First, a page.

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The 4 questions we ask ourselves about ESG criteria

ESG Reports

Non-financial aspects are becoming increasingly relevant in business decisions and therefore it has become essential to incorporate these elements as management variables. Today it is necessary to generate specific metrics, which together with the traditional variables empower decision making. This is where ESG (Environmental, Social, Governance) information has become a valuable element for business.

In this emerging field there are still many questions, so we invited our Customer Success Manager, Daniela Celedón; who has more than nine years of experience in sustainability and Corporate Social Responsibility project management; to answer the most frequently asked questions about how to start reporting on ESG.

How is ESG different from sustainablity?i

If we strictly define sustainability, it is meeting the needs of the present without compromising the ability of future generations to meet their own needs. It is a broader term that organizations commonly use to showcase their efforts in environmental protection, social advancement and economic development. ESG is a specific set of financial criteria that includes recommendations from the financial industry to better integrate environmental, social and governance issues into analysis and asset management. ESG reporting provides transparent data to enable stakeholders (including investors) to understand and evaluate company performance, just as companies use the information internally to drive decision-making.

What is driving the intense interest in ESG?

We could say that today it is stakeholders as a whole who influence the sustainability actions of organizations, and specifically investors and shareholders who are now driving the intense interest in ESG indicators. These new market demands have led to a broadening and complexification of global sustainability-related risks, as investors are increasingly considering ESG factors in their investment decisions.

Moreover, there is already evidence that companies that prioritize and focus their work and decision-making on ESG-based strategies generate superior long-term financial performance across a variety of metrics.

For a long time, it was believed that investing in sustainability meant sacrificing financial performance; however, ESG has actually proven this thinking to be incorrect. It is becoming increasingly clear that sustainability is not part of the business, but the business itself, so it must be at the heart of an organization's development strategy.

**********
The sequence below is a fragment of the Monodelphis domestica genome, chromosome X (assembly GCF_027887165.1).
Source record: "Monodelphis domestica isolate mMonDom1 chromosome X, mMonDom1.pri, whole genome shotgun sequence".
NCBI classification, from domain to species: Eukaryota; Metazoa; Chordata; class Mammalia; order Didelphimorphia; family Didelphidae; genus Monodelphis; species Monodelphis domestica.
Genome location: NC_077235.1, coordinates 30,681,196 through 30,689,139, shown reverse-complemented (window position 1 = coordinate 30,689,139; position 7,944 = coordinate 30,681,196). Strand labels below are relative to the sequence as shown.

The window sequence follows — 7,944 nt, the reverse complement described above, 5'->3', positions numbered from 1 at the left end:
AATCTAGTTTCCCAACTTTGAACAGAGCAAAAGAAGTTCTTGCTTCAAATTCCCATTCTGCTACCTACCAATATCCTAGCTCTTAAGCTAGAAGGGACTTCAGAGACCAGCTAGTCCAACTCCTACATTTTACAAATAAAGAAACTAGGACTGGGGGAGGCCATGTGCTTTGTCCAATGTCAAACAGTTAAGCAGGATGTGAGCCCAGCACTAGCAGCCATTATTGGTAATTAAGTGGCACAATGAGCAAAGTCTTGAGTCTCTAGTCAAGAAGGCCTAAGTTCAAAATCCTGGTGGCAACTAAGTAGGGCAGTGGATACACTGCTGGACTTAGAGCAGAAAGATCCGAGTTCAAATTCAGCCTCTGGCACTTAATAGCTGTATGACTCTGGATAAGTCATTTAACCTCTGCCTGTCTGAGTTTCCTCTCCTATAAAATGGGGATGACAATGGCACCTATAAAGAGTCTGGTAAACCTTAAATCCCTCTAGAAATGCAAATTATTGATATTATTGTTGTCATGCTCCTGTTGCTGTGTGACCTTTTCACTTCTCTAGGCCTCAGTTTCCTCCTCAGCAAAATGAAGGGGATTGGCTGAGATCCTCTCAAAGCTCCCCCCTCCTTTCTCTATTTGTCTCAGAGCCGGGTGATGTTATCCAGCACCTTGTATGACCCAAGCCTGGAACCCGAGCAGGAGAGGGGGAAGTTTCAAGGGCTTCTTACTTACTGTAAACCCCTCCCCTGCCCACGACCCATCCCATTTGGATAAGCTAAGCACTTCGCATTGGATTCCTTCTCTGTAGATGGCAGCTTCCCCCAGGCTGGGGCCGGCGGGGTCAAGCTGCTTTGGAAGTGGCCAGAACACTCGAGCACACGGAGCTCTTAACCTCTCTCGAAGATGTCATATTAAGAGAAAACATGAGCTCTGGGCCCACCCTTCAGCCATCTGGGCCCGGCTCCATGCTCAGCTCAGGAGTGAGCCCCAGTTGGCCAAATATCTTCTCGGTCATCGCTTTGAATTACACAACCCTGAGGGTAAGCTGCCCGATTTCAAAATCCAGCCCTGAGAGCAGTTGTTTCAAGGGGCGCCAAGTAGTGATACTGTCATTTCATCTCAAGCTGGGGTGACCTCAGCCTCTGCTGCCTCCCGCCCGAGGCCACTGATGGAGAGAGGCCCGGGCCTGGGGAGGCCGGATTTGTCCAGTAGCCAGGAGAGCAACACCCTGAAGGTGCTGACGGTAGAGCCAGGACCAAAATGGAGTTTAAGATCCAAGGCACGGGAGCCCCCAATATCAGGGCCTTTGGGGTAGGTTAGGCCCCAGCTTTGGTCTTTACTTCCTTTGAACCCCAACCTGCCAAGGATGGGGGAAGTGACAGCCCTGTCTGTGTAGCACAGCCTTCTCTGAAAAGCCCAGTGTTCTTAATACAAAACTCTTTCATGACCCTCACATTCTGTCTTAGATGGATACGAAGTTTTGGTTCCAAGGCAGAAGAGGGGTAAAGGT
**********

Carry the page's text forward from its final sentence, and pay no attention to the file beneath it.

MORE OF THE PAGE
Why are there so many reporting formats?

As sustainability has expanded to address more and more issues, so has the desire for more information on these issues. Moreover, with each stakeholder group seeking more or different information, we have seen new disclosure frameworks and types of sustainability reports emerge in order to best meet those needs. However, this variety of disclosure frameworks (GRI, SASB, CDP, etc.) and types of reports, which in turn have different requirements, makes it time consuming and difficult for companies to report adequately, and often confuses stakeholders trying to figure out what is really important to them. The good news is that there is a growing consensus that there should be a globally adopted and recognized approach that allows for comparable, consistent and comprehensive ESG reporting.

Are there ways to be more efficient when it comes to ESG reporting?

Putting ourselves in the scenario of a company that has a clear sustainability strategy and its key or material ESG indicators, having a single, unified platform containing all of its environmental, social, economic and governance data can be very beneficial for ESG reporting. Having this data in one place allows you to enter it once and then generate accurate reports for a variety of purposes, including voluntary ESG reporting and mandatory government reporting.

For some industries such as utilities, oil and gas, manufacturing and mining, for example, there are strict environmental reporting requirements regarding air emissions, water effluents and chemical releases, in addition to voluntary ESG disclosures.

If ESG disclosures are managed through siloed processes, the likelihood of inconsistencies between reports increases and the all-important traceability needed to generate good sustainability reporting or ESG indicators is lost. On the other hand, having a platform to centralize the entry of information, make the entry during the year, be able to review and correct possible deviations and, above all, keep the traceability of the data, would allow companies to be more efficient, comply with their stakeholders and generate significant time savings.

Where should I start?

If your business does not yet report on its economic, social and environmental issues and you are interested in letting your stakeholders know the contribution of your company in different areas, we invite you to learn how to make sustainability reports in four steps.

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